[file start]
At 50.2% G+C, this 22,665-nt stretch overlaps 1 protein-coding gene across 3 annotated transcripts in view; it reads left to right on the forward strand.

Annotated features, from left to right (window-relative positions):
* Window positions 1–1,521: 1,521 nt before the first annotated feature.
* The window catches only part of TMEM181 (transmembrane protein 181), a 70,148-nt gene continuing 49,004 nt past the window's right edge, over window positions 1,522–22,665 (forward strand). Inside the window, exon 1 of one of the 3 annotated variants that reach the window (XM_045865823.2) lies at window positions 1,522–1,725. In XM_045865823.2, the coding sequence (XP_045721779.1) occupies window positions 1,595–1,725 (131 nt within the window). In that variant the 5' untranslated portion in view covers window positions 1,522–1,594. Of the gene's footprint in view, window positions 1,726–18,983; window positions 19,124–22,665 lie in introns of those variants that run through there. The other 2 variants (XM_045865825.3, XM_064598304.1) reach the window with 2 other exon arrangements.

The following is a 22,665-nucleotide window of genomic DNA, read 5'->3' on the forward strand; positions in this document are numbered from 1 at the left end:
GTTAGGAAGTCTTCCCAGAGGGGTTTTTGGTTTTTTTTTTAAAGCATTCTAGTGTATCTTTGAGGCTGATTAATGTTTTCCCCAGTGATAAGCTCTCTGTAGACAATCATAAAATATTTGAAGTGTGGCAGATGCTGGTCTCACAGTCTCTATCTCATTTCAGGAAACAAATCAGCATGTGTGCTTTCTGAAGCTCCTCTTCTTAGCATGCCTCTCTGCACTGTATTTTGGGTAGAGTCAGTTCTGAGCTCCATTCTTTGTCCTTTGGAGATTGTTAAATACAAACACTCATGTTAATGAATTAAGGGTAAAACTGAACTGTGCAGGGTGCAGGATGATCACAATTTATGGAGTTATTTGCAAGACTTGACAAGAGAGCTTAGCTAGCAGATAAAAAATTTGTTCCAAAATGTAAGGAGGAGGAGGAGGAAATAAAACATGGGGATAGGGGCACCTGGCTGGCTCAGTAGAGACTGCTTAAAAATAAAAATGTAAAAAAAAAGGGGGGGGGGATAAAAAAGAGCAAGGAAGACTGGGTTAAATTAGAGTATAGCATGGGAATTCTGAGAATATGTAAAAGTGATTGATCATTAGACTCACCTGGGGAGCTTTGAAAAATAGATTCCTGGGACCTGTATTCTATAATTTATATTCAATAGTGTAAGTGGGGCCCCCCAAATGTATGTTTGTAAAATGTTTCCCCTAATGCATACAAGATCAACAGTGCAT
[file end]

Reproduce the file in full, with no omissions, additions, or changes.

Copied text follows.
At 50.2% G+C, this 22,665-nt stretch overlaps 1 protein-coding gene across 3 annotated transcripts in view; it reads left to right on the forward strand.

Annotated features, from left to right (window-relative positions):
* Window positions 1–1,521: 1,521 nt before the first annotated feature.
* The window catches only part of TMEM181 (transmembrane protein 181), a 70,148-nt gene continuing 49,004 nt past the window's right edge, over window positions 1,522–22,665 (forward strand). Inside the window, exon 1 of one of the 3 annotated variants that reach the window (XM_045865823.2) lies at window positions 1,522–1,725. In XM_045865823.2, the coding sequence (XP_045721779.1) occupies window positions 1,595–1,725 (131 nt within the window). In that variant the 5' untranslated portion in view covers window positions 1,522–1,594. Of the gene's footprint in view, window positions 1,726–18,983; window positions 19,124–22,665 lie in introns of those variants that run through there. The other 2 variants (XM_045865825.3, XM_064598304.1) reach the window with 2 other exon arrangements.

The following is a 22,665-nucleotide window of genomic DNA, read 5'->3' on the forward strand; positions in this document are numbered from 1 at the left end:
GTTAGGAAGTCTTCCCAGAGGGGTTTTTGGTTTTTTTTTTAAAGCATTCTAGTGTATCTTTGAGGCTGATTAATGTTTTCCCCAGTGATAAGCTCTCTGTAGACAATCATAAAATATTTGAAGTGTGGCAGATGCTGGTCTCACAGTCTCTATCTCATTTCAGGAAACAAATCAGCATGTGTGCTTTCTGAAGCTCCTCTTCTTAGCATGCCTCTCTGCACTGTATTTTGGGTAGAGTCAGTTCTGAGCTCCATTCTTTGTCCTTTGGAGATTGTTAAATACAAACACTCATGTTAATGAATTAAGGGTAAAACTGAACTGTGCAGGGTGCAGGATGATCACAATTTATGGAGTTATTTGCAAGACTTGACAAGAGAGCTTAGCTAGCAGATAAAAAATTTGTTCCAAAATGTAAGGAGGAGGAGGAGGAAATAAAACATGGGGATAGGGGCACCTGGCTGGCTCAGTAGAGACTGCTTAAAAATAAAAATGTAAAAAAAAAGGGGGGGGGGATAAAAAAGAGCAAGGAAGACTGGGTTAAATTAGAGTATAGCATGGGAATTCTGAGAATATGTAAAAGTGATTGATCATTAGACTCACCTGGGGAGCTTTGAAAAATAGATTCCTGGGACCTGTATTCTATAATTTATATTCAATAGTGTAAGTGGGGCCCCCCAAATGTATGTTTGTAAAATGTTTCCCCTAATGCATACAAGATCAACAGTGCAT